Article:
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Pennsylvania Bass Fishing Forecasts

Top Places for Bass Fishing in Pennsylvania

by Jeff Knapp   |  April 4th, 2014 0
Bass, Bass Fishing, Lunkers, Trophy Bass

Photo by Ron Sinfelt

Here’s what to expect for bass fishing in Pennsylvania in 2014.

The biggest news in bass management in Pennsylvania continues to surround the lower Susquehanna River. Widespread die-offs of young-of-year smallmouth bass have been documented for several years. More recently, adult smallmouth bass have been recovered that have had lesions and significant black skin splotches.

The Pennsylvania Fish and Boat Commission wants the state Department of Environmental Resources to list the main stem of the Susquehanna as impaired. Such as listing would kick start clean-up efforts. However, as of this writing the DEP has not listed this 100 mile stretch as impaired, stating the scientific data is not sufficient to warrant such action. Anglers that witness distressed bass in the Susquehanna can report their findings via an online form accessible from the PFBC website (www.fishandboat.com)

River smallmouth bass issues aren’t limited to the lower Susquehanna River. The lower Juniata has also been a concern. Catch-and-release regulations for smallmouth bass have been in place on the lower Susquehanna and lower Juniata for some time; more recently a closed season has been enforce during the spring spawning period. It is illegal to target smallmouth bass in these river stretches at this time. Be sure to consult this year’s Summary of Rules and Regulations for exact dates as well as river sections covered by these special regulations.


Survey work done last fall by the PFBC verifies the reduced smallmouth population in portions of the Juniata River, particularly younger fish. The team sampled smallmouth populations at four historic sites. A report issued late last year stated, “Considering adult smallmouth bass (age-1 and older), catch rates were well above the long-term median at the upstream portion of the Juniata River (Mapleton and Newton Hamilton sampling stations combined) but below long-term median at downstream locations (Thompsontown and Millerstown sampling stations combined). Additionally, catch rates for larger and older individuals, those longer than 15 inches in total length, were above the long-term median in the upper Juniata River and equal to the long-term median in the lower Juniata River.”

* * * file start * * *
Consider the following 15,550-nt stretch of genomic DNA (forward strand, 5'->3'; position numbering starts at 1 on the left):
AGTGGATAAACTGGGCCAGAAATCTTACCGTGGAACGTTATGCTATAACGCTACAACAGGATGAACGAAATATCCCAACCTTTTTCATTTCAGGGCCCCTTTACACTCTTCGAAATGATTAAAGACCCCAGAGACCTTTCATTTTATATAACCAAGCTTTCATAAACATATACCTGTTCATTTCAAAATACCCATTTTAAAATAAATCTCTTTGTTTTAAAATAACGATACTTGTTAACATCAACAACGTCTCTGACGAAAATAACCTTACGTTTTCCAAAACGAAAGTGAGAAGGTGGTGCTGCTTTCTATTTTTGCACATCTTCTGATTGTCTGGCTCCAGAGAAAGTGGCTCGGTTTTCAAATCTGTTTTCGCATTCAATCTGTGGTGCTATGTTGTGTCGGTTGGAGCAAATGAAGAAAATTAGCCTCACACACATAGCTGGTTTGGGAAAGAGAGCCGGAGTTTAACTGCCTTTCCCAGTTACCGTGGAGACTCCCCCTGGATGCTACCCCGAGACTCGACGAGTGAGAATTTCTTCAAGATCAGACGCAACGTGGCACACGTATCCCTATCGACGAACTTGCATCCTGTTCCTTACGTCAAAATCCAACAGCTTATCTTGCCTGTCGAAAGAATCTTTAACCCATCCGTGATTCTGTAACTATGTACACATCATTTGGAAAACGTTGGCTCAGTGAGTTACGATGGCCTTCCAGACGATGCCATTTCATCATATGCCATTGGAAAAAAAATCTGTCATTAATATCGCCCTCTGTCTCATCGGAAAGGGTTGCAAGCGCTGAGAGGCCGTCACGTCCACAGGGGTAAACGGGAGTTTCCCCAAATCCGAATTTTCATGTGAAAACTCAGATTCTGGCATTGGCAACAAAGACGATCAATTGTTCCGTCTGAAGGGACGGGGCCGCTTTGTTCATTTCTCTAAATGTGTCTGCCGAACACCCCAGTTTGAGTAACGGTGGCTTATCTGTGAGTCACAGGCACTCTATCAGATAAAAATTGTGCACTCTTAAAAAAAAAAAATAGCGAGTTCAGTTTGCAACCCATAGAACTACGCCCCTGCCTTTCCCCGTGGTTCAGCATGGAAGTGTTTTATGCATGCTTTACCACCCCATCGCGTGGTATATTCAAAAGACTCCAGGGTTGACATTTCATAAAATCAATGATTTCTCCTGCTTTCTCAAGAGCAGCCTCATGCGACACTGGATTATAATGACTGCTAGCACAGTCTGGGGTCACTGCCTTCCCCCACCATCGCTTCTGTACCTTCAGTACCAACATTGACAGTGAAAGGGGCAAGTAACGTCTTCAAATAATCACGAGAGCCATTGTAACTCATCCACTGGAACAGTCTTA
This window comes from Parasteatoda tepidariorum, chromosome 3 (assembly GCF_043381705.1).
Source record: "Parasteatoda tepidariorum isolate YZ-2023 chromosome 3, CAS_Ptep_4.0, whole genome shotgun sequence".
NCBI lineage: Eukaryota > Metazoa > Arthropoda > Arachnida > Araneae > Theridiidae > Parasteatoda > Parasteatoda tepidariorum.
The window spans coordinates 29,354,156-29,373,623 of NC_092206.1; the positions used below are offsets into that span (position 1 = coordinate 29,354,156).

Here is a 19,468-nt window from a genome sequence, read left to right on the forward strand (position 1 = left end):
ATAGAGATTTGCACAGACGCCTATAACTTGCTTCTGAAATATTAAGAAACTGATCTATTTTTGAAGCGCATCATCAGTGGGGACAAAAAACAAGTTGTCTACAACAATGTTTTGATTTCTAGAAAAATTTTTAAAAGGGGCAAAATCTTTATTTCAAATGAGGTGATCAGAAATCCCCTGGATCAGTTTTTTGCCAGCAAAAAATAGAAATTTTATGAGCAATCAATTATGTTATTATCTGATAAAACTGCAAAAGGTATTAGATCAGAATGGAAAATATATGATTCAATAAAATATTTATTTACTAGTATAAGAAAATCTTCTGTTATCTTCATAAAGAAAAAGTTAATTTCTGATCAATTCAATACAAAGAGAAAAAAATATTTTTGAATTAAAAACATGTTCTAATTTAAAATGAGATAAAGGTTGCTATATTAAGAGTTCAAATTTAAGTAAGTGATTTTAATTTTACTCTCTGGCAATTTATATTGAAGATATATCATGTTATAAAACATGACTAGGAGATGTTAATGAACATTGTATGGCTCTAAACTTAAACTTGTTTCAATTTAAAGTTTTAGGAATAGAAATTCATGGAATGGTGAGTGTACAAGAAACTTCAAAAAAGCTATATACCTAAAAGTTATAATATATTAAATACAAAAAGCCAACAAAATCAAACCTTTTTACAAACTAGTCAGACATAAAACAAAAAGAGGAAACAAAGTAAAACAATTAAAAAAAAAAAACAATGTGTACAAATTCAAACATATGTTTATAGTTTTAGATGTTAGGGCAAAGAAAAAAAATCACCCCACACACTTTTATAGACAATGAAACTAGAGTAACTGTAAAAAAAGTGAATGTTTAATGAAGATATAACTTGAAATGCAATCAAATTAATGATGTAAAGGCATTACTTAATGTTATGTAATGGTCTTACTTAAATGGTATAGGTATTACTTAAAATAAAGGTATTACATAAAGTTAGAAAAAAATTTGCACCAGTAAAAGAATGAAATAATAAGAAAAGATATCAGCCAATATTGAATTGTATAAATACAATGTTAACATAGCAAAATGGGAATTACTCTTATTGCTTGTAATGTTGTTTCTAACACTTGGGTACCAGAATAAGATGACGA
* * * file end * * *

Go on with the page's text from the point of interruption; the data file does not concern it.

Invasive species continue to plague some bass waters. About two years ago zebra mussels were found in Crawford County’s Conneaut Lake, the state’s largest natural lake, and the home of an excellent smallmouth and largemouth bass fishery. By last summer anglers reported extensive mussel beds, and exceptionally clear water. The bass fishing was slow, with many Conneaut veterans pointing to the bathtub clear water as the culprit for the tough fishing.

On a more positive note, last year’s action picked up on Mercer County’s Lake Wilhelm. Wilhelm has traditionally been one the state’s best largemouth bass lakes. The unauthorized introduction of gizzard shad, though, let to an explosion of this exotic species. While the largemouth bass population hasn’t been affected by the presence of shad — as verified by PFBC field work — the bigmouths have been exceptionally hard to come by, thanks to the glut of natural food. Hopefully last year’s better bass fishing is an indication that shad numbers are coming down to a more reasonable level, a trend that should lead to better bass action.

Consider the following waters in your bassin’ plans this year.

SHENANGO LAKE

Mercer County’s Shenango Lake is a popular bass fishing destination. Not only does the lake harbor a strong largemouth bass fishery, its unlimited horsepower status provides a venue for larger bass boats.

Largemouths outnumber smallmouths at a rate of two to one in Shenango. When the Commission surveyed Shenango recently, 4.33 hours of electrofishing produced bass (largemouth and smallmouth combined) at a rate of 56.3 per hour. Nearly all of the quality-sized fish were largemouths. The catch rate for bass over 12 inches was the highest ever for the lake; for bass over 15 inches, it was the third highest ever. Interestingly, however, no bass over 18 inches were collected, the first time such has occurred since the 1994 survey.

Fisheries personnel also noted an exceptionally high number of juvenile yellow perch, a situation that suggests anglers use perch-imitating baits this year.

PRESQUE ISLE BAY

Lake Erie’s Presque Isle Bay provides double-barreled bass action. It features a strong resident population of largemouth bass and during the spring it experiences a “run” of Lake Erie’s oversized bronzebacks that enter the bay to spawn.

Erie Bay, as it’s known by many, was last surveyed by the Commission in spring of 2008. The results of that electrofishing effort are encouraging. Personnel collected the highest number of largemouth bass ever recorded during such an effort on the bay: 675 largemouths during a total of 3.5 hours of nighttime electrofishing, which is a rate of 202.5 per hour of effort, a 65 percent increase over the prior year. The rate of bass over 12 inches increased 150 percent over 2007; the occurrence of bass over 15 inches was up 245 percent.

While these numbers are from a few years ago, historically Erie Bay is one of the more consistent largemouth bass. The bass are very well fed, resulting in chunky, football-sized 15 inchers, of which the bay has many. The influx of smallmouths begins in early April; brown bass are pretty much out of the bay by the end of June.

MIDDLE ALLEGHENY RIVER

The middle portion of the Allegheny River — particularly from the West Hickory area down to the start of the impounded Allegheny near East Brady — provides exceptional smallmouth bass fishing.

A PFBC report last year, summarizing seven years of annual early fall assessment at four historic Allegheny River sites, stated, “As a whole, the Allegheny River’s native smallmouth bass population is one of the most robust and healthiest in the Commonwealth of Pennsylvania. The abundance and character of these fish populations are dependent upon habitat and water quality. Smallmouth bass specimens collected from the Allegheny River, in the recent past, have served as “unimpaired controls” for disease studies of Susquehanna River smallmouth bass.”

Guide service on the middle Allegheny is available from Allegheny Guide Service (www.alleghenyguideservice.com) and the Keystone Connection (www.keystoneconnection.com).